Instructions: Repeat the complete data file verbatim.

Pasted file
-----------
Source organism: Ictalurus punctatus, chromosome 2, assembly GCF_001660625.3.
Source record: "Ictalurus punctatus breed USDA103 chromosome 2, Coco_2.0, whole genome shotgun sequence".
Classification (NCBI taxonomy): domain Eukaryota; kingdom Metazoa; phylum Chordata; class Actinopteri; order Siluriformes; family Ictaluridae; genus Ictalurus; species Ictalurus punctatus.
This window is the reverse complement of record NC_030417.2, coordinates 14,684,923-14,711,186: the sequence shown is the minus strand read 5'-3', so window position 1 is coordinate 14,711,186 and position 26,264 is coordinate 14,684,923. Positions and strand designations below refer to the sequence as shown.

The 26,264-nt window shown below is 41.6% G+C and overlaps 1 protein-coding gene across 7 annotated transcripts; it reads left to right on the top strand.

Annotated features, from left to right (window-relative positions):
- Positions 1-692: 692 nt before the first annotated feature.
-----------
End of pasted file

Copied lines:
Source organism: Ictalurus punctatus, chromosome 2, assembly GCF_001660625.3.
Source record: "Ictalurus punctatus breed USDA103 chromosome 2, Coco_2.0, whole genome shotgun sequence".
Classification (NCBI taxonomy): domain Eukaryota; kingdom Metazoa; phylum Chordata; class Actinopteri; order Siluriformes; family Ictaluridae; genus Ictalurus; species Ictalurus punctatus.
This window is the reverse complement of record NC_030417.2, coordinates 14,684,923-14,711,186: the sequence shown is the minus strand read 5'-3', so window position 1 is coordinate 14,711,186 and position 26,264 is coordinate 14,684,923. Positions and strand designations below refer to the sequence as shown.

The 26,264-nt window shown below is 41.6% G+C and overlaps 1 protein-coding gene across 7 annotated transcripts; it reads left to right on the top strand.

Annotated features, from left to right (window-relative positions):
- Positions 1-692: 692 nt before the first annotated feature.